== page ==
Melanoma Research Group


Melanoma is the sixth most common cancer in Scotland. It arises when the cells in the body that produce pigment, melanocytes, undergo changes that enable them to first undergo a large number of replications and then to spread to other parts of the body.

Melanoma can occur in four main locations in the body:

  • non-glabrous skin, known as cutaneous melanoma
  • glabrous skin (soles of the feet, palms of the hands, under the nail), known as acral melanoma
  • the uveal tract of the eye, known as uveal melanoma
  • the mucosa of the body (such as the mouth, nose, genital tract), known as mucosal melanoma

When detected early, melanoma has an excellent prognosis. Unfortunately, once melanoma has spread, it is one of the hardest cancers to cure. The main goals of our research are therefore focused on ways to better identify people at greater risk of developing melanoma and to find better ways to treat the melanoma once it has spread.

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View our current projects and recent publications


a collection of images showing melanomas

Research Team content

Research Team

Associate Professor Antonia Pritchard

A/Prof. Pritchard formed the Cancer Research Group in 2017. It has since then focused notably on melanoma.

Research Biography and Publications

Dr Colette Mustard

Research Biography and Publications

Inspirational former team members content

Inspirational former team members

Dr Sharon Hutchison (3 April 1908 - 28 December 2019) was a senior post-doctoral researcher within the Cancer Research Group. In January 2019, she noticed new changes to a mole on her neck, which was diagnosed as a cutaneous melanoma. Sadly only a few months later, it had spread to her lymph nodes and lung. Despite getting the best possible treatment available, it spread further and we said our final goodbye at the end of December 2019.

Sharon was an excellent researcher, who passionately worked towards improving outcomes for people who develop melanoma in the years before her own diagnosis. Her loss, both personally to us and to the wider research community, is immeasurable and we miss her every day. Sharon’s experiences during her melanoma treatment have re-shaped our approach to our research and the kind of work we are carrying out. We have been forever affected by losing Sharon and as a result, are more driven than ever to find new ways to prevent and treat this terrible disease.

Our Major Collaborators content MyMelanoma content



MyMelanoma is a one-of-a-kind collaborative research project working with melanoma sufferers to facilitate the most ambitious melanoma patient study ever conducted.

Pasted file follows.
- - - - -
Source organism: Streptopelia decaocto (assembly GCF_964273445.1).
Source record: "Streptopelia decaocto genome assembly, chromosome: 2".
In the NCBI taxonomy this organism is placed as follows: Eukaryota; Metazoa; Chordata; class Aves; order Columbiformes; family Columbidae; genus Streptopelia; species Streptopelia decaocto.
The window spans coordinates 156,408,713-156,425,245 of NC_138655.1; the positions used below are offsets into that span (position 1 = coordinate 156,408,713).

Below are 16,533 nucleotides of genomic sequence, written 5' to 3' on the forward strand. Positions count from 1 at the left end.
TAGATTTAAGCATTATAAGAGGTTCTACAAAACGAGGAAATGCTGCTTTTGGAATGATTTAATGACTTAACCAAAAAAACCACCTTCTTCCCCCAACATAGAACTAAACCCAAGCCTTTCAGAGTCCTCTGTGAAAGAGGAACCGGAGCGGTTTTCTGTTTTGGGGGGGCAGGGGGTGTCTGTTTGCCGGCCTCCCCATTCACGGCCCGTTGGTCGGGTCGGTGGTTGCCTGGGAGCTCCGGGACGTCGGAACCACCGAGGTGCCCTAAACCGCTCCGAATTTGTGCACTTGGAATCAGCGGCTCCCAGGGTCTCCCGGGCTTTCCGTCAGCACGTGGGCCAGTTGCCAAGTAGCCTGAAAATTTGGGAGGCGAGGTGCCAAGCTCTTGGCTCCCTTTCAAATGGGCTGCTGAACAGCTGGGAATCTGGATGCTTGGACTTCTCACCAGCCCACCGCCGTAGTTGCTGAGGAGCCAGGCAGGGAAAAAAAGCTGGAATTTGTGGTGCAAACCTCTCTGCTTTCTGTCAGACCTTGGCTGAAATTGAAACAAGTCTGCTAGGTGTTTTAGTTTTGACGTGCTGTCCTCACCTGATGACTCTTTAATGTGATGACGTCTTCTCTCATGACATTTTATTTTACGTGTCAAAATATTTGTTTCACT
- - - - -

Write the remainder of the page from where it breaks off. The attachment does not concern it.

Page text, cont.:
MyMelanoma aims to develop the first digital platform for melanoma research, collating data derived from a patient-centred collaboration with researchers, medical staff and scientists, to enable better care and cure in the next ten years.

A/Prof. Pritchard is the lead researcher at UHI for the MyMelanoma project focused on the genetic predisposition to melanoma development.

Patient recruitment is now open via the MyMelanoma website.

My Melanoma logo

Genetic predisposition to melanoma content

Genetic predisposition to melanoma

Genetic predisposition to melanoma

Some people are at greater risk of developing melanoma due to alterations in their genetics (DNA). Several genes have been identified as being important in the increased predisposition to melanoma when they contain changes, known as ‘variants’ or ‘mutations’ that change their normal functions.

Some families have a highly increased likelihood of developing melanoma due to mutations in specific genes. These include CDKN2A, CDK4, BAP1, TERT, POT1, ACD and TERF2IP. Mutations to some of these genes also increase the predisposition to some other cancers, such as pancreatic, mesothelioma, glioma, chronic lymphocytic leukaemia and clear cell renal cell carcinoma, in these families.

DNA ConnectionMelanoma Microscope

Other genes cause an increased predisposition to melanoma development when they are changed, to a lower degree than the familial genes. These include genes that alter pigmentation, controlling skin, eye and hair colour, as well as those controlling repair to DNA damage.

Our studies in this area aim:

  • To better understand the risk to cancer development when people carry mutations in genes already known to increase predisposition to all types of melanoma and other cancers. We are aiming to improve the advice and screening regime given to patients carrying these variants.
  • To identify the genetic mutations present in people with increased risk to all types of melanoma, but do not have mutations present in these known genes.

Melanoma on the skinMelanoma in an irisMelanoma in a toenailMelanoma in the mouth

If you are interested in taking part in this project, please email

Immune response to melanoma content

Immune response to melanoma

Immune response to melanoma

The immune system of the body is capable of identifying and killing cancer cells. This has been harnessed for the treatment of cutaneous melanoma, in a type of drug called ‘immunotherapy’. These therapies target a specialised kind of immune cell, to reinvigorate the immune response against the tumours. Despite revolutionising the treatment of cutaneous melanoma, there are still a large number of patients who do not respond, or develop resistance to, the therapy. Furthermore, these treatments frequently do not work well against the other types of melanoma.

Our research is aiming to better understand the immune response to melanomas.

Melanoma on the skin

If you currently have a melanoma and are interested in taking part in this project, please email for further details: